In tactical terms the British losses had been heavier, and at this stage of the war were harder to bear. Most damaging of all were the losses inflicted – entirely by air power be it noted – on the Royal Navy. Three cruisers and six destroyers had been sunk during the battle for Crete, and three battleships, an aircraft carrier, six cruisers and seven destroyers had been damaged, some of them grievously so. In these ships 1828 men had been lost and 128 more seriously wounded. The loss to the Allied Merchant Marine, at a time when attrition to U-Boats in the Atlantic was also severe, was very serious indeed.

On land, apart from the relatively bearable losses already suffered in Greece, 1751 troops had been killed and 1737 wounded; of these, 71 of the fatalities and nine of the serious wounded related to members of the RAF fighting alongside the army. While about 16 500 men had been evacuated from Crete, as already noted, 12 500 more had been left behind. In addition the Greeks had suffered severe, but undocumented losses, the Germans only reporting 5255 Greek prisoners on the island.

22 000 German troops had been involved in Operation ‘Merkur’, of which a shattering 6543 were recorded as dead, missing or seriously wounded, 3764 of them from amongst the airborne forces of Fliegerkorps XI, who lost many experienced officers and NCOs. In addition 311 Luftwaffe aircrew had been killed or posted as missing.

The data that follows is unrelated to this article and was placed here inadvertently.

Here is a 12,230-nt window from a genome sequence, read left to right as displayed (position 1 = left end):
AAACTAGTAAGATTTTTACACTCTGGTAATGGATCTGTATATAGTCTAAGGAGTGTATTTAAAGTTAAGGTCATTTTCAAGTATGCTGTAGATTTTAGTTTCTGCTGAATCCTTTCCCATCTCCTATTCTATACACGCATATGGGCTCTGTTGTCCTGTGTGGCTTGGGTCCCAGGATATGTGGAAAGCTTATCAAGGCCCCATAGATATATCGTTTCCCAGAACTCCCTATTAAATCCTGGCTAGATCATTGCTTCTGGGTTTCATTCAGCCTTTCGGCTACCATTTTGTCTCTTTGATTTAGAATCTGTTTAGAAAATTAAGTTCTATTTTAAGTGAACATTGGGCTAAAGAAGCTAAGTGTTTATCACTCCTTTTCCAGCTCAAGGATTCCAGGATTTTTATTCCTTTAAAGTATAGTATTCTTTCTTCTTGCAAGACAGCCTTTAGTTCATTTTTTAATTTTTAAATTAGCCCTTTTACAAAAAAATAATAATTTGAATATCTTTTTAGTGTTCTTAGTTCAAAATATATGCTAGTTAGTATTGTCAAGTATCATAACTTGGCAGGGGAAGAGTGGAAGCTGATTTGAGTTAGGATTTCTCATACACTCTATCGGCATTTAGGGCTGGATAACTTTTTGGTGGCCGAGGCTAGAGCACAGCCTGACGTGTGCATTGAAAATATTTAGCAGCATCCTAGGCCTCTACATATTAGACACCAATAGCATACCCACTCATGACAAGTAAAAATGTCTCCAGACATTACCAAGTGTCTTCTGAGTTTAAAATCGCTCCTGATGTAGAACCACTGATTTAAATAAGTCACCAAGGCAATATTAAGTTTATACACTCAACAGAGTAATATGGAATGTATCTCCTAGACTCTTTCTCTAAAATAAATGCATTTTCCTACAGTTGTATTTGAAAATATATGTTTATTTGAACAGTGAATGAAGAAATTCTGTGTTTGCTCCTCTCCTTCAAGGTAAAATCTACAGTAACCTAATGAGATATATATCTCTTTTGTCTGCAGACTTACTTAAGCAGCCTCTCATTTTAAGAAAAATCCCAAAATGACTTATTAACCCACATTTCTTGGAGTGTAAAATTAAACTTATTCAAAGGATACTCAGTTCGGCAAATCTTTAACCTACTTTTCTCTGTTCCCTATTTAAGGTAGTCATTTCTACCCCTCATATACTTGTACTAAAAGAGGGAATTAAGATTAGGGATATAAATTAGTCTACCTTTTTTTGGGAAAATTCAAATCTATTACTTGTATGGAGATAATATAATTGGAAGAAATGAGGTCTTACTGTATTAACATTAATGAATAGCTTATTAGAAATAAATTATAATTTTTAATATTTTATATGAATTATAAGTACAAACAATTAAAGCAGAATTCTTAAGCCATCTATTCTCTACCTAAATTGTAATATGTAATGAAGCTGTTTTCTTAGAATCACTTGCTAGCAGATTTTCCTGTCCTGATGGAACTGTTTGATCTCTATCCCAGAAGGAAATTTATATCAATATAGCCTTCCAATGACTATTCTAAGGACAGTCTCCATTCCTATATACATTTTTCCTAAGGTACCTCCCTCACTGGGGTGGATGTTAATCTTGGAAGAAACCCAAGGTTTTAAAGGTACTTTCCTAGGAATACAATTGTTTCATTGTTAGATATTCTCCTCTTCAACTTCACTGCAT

British Intelligence estimated that in the 12-day battle for Crete the Luftwaffe had lost 60 aircraft in the air (plus 14 probables) and 34 destroyed on the ground, with a further six probables, of which 61 of the destroyed aircraft were known to be Ju-52/3ms. Although claims were not always very accurate, the overall figures were a considerable underestimate. During the period 13 May-1 June, the Luftwaffe recorded the loss of 220 aircraft, although only 147 of these were attributable directly to enemy action (80 Ju-52/3ms, 55 Bf-109s and Bf-110s, 23 Ju-88s, He-111s and Do-17s, nine Ju-87s). A further 64 were subsequently written off as a result of serious damage. Between 20 May and 1 June the Transport gruppen suffered the loss of 117 Ju-52/3ms as total wrecks, with 125 more damaged but repairable. The true impact of this loss would not be felt until 1942 when the need to provide air supply to forces cut off on the Russian front came to a head at Stalingrad. Even by then the hard-pressed German aircraft industry had not been able to make good this catastrophic wastage.

The cost of these operations to 204 Group of the RAF during the same period had been seven Wellingtons, 16 medium bombers and 23 fighters. Compared to the Luftwaffe’s losses the total looks modest in the extreme, but at this stage of the war in the Middle East it was a painful and dangerous cost to have paid. Air Marshal Arthur Tedder, who had recently taken over command of the RAF in the Middle East, vice Air Chief Marshal Sir Arthur Longmore, was well aware where the finger of blame would soon be pointed by the generals and admirals.